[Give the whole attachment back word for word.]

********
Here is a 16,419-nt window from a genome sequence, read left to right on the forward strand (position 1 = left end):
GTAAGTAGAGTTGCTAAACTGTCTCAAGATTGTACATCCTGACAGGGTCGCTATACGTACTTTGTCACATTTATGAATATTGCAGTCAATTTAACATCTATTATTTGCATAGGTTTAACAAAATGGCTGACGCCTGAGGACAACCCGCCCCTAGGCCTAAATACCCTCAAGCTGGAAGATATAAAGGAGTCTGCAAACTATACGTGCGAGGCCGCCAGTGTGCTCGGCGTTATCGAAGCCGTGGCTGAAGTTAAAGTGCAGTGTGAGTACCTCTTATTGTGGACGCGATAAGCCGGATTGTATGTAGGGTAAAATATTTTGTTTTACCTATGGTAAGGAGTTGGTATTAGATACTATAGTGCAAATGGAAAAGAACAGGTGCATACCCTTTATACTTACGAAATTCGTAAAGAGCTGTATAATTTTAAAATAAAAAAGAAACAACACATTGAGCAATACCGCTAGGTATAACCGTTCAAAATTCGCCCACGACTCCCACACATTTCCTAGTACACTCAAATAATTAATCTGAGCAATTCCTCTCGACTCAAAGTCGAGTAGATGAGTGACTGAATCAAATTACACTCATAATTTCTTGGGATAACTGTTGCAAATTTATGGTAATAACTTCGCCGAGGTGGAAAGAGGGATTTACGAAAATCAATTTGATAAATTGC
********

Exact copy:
Here is a 16,419-nt window from a genome sequence, read left to right on the forward strand (position 1 = left end):
GTAAGTAGAGTTGCTAAACTGTCTCAAGATTGTACATCCTGACAGGGTCGCTATACGTACTTTGTCACATTTATGAATATTGCAGTCAATTTAACATCTATTATTTGCATAGGTTTAACAAAATGGCTGACGCCTGAGGACAACCCGCCCCTAGGCCTAAATACCCTCAAGCTGGAAGATATAAAGGAGTCTGCAAACTATACGTGCGAGGCCGCCAGTGTGCTCGGCGTTATCGAAGCCGTGGCTGAAGTTAAAGTGCAGTGTGAGTACCTCTTATTGTGGACGCGATAAGCCGGATTGTATGTAGGGTAAAATATTTTGTTTTACCTATGGTAAGGAGTTGGTATTAGATACTATAGTGCAAATGGAAAAGAACAGGTGCATACCCTTTATACTTACGAAATTCGTAAAGAGCTGTATAATTTTAAAATAAAAAAGAAACAACACATTGAGCAATACCGCTAGGTATAACCGTTCAAAATTCGCCCACGACTCCCACACATTTCCTAGTACACTCAAATAATTAATCTGAGCAATTCCTCTCGACTCAAAGTCGAGTAGATGAGTGACTGAATCAAATTACACTCATAATTTCTTGGGATAACTGTTGCAAATTTATGGTAATAACTTCGCCGAGGTGGAAAGAGGGATTTACGAAAATCAATTTGATAAATTGC